Summer 2024 - PHIL 105 D100

Critical Thinking (3)

Class Number: 3554

Delivery Method: In Person


  • Course Times + Location:

    May 6 – Aug 2, 2024: Tue, 10:30 a.m.–12:20 p.m.

  • Exam Times + Location:

    Aug 6, 2024
    Tue, 12:00–3:00 p.m.



An introduction to the tools of reasoning used in everyday life and in science. The overall aim of the course is to understand what makes good reasoning good, what makes bad reasoning bad, and how to do more of the former and less of the latter. Topics include: construction, analysis, and evaluation of arguments; logic and probability; updating beliefs and making decisions; designing experiments; interpreting statistics; identifying fallacies and biases. Open to all students. Students with credit for PHIL XX1 may not take this course for further credit. Q/Breadth-Social Sci/Sciences.


This is a course about how to think, and how to understand and evaluate what other people think. It won’t tell you what to think. You won’t prepare for exams by memorizing a lot of facts. Instead, you’ll develop general thinking skills for deciding what to believe and what to do. These are skills for you to use in any situation where having true beliefs matters, either because you simply want to know what’s true or because actions guided by true beliefs are the way best way to achieve your goals. These are also skills for clear and effective communication.

The major topics we’ll learn about in this course are:

Arguments: An argument presents reasons to hold a belief. Arguments are useful but can be misleading. We’ll learn how to construct and criticize them.

Logic and Probability: Logic and probability include some of the most basic rules of good reasoning. The rules are commonsense at heart, but learning to apply them takes some practice.

Explanation and Confirmation: Explanation and confirmation are fundamental to the careful use of evidence. We’ll learn some ways to recognize good and bad evidence, and some ways that we accidentally fool ourselves.

Data and Experiments: We often rely on limited data to learn about the world beyond our personal experience and to understand how to control it. We’ll learn some basic statistical and experimental procedures to help with this.


PHIL 105 may be applied towards the Quantitative Requirement, and the Breadth-Social Sciences Requirement OR the Breadth-Science Requirement (but not both; student can choose which Breadth requirement to satisfy and plan enrollment in other courses accordingly).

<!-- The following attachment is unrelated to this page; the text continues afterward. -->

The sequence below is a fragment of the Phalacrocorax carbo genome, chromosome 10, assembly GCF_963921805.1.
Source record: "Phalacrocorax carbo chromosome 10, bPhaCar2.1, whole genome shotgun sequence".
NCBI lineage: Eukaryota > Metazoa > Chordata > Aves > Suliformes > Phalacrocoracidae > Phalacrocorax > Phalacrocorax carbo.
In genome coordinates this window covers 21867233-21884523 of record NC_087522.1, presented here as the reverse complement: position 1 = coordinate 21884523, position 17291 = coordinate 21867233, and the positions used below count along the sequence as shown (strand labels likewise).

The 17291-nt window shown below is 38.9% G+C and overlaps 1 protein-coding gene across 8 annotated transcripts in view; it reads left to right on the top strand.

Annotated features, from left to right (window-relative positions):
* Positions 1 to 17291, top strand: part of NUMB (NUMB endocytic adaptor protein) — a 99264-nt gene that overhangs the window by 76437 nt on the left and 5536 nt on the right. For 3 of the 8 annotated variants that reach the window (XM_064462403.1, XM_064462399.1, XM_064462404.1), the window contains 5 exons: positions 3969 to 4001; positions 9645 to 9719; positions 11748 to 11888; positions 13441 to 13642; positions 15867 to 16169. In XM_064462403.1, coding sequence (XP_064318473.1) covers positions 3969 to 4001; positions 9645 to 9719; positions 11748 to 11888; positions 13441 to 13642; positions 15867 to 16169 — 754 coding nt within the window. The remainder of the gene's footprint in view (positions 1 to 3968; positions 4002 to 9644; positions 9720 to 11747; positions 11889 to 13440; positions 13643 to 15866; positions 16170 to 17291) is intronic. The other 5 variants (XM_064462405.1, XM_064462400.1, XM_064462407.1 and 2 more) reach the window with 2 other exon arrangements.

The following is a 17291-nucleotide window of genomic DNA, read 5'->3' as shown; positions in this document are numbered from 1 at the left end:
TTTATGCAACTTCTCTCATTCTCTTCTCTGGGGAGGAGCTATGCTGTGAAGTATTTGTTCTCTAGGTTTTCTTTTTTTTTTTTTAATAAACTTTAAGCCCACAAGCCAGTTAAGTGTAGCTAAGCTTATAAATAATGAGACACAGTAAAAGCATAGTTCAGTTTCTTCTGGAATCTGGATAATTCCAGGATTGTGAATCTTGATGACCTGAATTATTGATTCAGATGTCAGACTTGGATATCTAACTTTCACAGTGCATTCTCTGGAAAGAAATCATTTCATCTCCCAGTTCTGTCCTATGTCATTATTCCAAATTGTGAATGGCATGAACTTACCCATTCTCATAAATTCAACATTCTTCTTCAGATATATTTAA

: PHIL 105 has replaced PHIL XX1. If you have taken PHIL XX1 in the past and you enroll in PHIL 105, it will be considered a repeat.

Videos: Why Study Philosophy? and Meet our professors!


  • Exam 1 30%
  • Exam 2 35%
  • Assignment 1 12%
  • Assignment 2 13%
  • Lecture (iClicker) 7%
  • Tutorial participation 3%



We’ll use i-Clickers (henceforth “clickers”) in lectures. Clickers allow everyone in our large room to respond to multiple choice questions during class, and allow me to show response statistics to the class. Every clicker question is scored for participation, and some are scored for correctness.


Free PDF.


Your personalized Course Material list, including digital and physical textbooks, are available through the SFU Bookstore website by simply entering your Computing ID at:

Department Undergraduate Notes:

Thinking of a Philosophy Major or Minor? The Concentration in Law and Philosophy? The Certificate in Ethics? The Philosophy and Methodology of Science Certificate?
Contact the PHIL Advisor at   More details on our website: SFU Philosophy

Registrar Notes:


SFU’s Academic Integrity website is filled with information on what is meant by academic dishonesty, where you can find resources to help with your studies and the consequences of cheating. Check out the site for more information and videos that help explain the issues in plain English.

Each student is responsible for his or her conduct as it affects the university community. Academic dishonesty, in whatever form, is ultimately destructive of the values of the university. Furthermore, it is unfair and discouraging to the majority of students who pursue their studies honestly. Scholarly integrity is required of all members of the university.


Students with a faith background who may need accommodations during the term are encouraged to assess their needs as soon as possible and review the Multifaith religious accommodations website. The page outlines ways they begin working toward an accommodation and ensure solutions can be reached in a timely fashion.